The Clothesline of Quilts

Ok, I’m finally making time to talk a little about the barn quilt project I’ve mentioned a couple of times. I’d really hoped to find a single website that had all sorts of information on the entire nation-wide projected gathered in one place, but there doesn’t appear to be one. (Or if there is, I’m not using the right search phrases to find it!)

The Clothesline of Quilts is a project that appears to have started about 7 years ago in Ohio and has now expanded to several states across the US - in particular all along the eastern seaboard, and across the south and the midwest. It’s a project where huge quilt squares are either painted directly on the sides of old barns or (more often) painted onto panels and mounted on the barns, or occasionally on other buildings, like sheds or stables. These painted designs are placed onto buildings that are clearly visible from the road and so they create a sort of trail of quilt blocks. In fact, in Kentucky this project is known on the state level as The Kentucky Quilt Trail.

Being as I still consider myself a quilter (despite the fact that I’ve done nothing with it lately! urk!) I think this is super-cool and I’m really excited to see how it’s taken off right in the county where I live.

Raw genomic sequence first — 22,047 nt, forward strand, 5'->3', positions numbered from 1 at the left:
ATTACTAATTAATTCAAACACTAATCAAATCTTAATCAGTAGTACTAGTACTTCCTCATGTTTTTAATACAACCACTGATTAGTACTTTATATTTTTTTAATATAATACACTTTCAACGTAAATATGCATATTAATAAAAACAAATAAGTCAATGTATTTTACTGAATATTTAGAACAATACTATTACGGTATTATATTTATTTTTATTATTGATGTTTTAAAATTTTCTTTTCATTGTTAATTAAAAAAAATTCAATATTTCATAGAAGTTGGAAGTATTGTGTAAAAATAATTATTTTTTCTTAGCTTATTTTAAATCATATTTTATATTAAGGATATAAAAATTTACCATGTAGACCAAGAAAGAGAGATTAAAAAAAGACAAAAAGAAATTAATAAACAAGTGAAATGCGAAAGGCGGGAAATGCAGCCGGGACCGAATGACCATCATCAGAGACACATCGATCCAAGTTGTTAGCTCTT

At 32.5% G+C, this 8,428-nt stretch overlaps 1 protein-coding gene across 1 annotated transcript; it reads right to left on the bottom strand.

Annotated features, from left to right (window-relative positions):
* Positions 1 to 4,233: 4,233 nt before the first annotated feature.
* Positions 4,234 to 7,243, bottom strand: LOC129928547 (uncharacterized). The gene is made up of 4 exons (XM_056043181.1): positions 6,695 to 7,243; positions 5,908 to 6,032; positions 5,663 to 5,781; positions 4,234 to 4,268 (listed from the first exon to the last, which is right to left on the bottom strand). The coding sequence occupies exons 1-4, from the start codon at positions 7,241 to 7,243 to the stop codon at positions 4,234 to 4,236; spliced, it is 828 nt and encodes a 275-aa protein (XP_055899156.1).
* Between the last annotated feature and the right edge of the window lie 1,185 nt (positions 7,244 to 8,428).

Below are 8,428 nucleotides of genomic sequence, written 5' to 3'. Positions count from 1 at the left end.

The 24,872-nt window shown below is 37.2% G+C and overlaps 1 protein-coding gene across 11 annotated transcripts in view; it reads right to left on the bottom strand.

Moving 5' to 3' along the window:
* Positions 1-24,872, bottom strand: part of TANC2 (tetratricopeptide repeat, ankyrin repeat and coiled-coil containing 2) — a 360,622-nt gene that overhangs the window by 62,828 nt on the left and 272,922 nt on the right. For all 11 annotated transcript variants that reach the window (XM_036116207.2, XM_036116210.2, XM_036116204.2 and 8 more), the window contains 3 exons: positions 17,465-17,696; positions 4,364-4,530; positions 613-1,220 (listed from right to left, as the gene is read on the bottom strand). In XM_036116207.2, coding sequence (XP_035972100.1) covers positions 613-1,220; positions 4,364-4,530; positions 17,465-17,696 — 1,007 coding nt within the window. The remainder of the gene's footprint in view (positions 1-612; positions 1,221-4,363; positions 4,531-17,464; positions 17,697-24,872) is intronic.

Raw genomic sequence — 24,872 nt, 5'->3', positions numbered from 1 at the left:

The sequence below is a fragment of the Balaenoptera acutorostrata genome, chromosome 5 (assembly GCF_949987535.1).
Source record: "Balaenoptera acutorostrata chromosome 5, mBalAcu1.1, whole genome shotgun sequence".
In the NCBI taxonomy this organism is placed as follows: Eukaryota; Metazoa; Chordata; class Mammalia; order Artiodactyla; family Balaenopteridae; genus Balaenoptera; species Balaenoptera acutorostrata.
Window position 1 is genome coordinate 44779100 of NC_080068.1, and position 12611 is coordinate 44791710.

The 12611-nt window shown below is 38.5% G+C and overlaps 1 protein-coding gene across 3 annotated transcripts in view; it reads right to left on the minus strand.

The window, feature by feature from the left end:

Fleming County is very rural, with a population of only 14,000 - 15,000 people. That’s in the entire county, folks, not just in one town. :-) Yet despite a small population, Fleming County already has more than 50 barn quilts on the trail. Last count I heard was 56 - 58 quilt panels up, and more being added all the time.

The owner of a local art gallery recently completed a brochure on behalf of the county tourism committee that shows thumbnail photos of all the current barn quilts, along with a guide on where to find them. The brochure is set up to be almost like a photo scavenger hunt, of sorts, where you can check off little boxes as you find each barn quilt in the county. Fun!

If you’re interested in reading more, and seeing some photos, check out these websites:

Barn Quilts of Fleming County is a work-in-progress site by the same person who designed the brochure (Hi, Brenda! :-) ) and there isn’t a whole lot there yet, but what is there is interesting.

Kentucky Living Magazine did an article about the state-wide project a couple of years ago. It doesn’t mention Fleming County because the project hadn’t started here at that point, but it gives some good background info.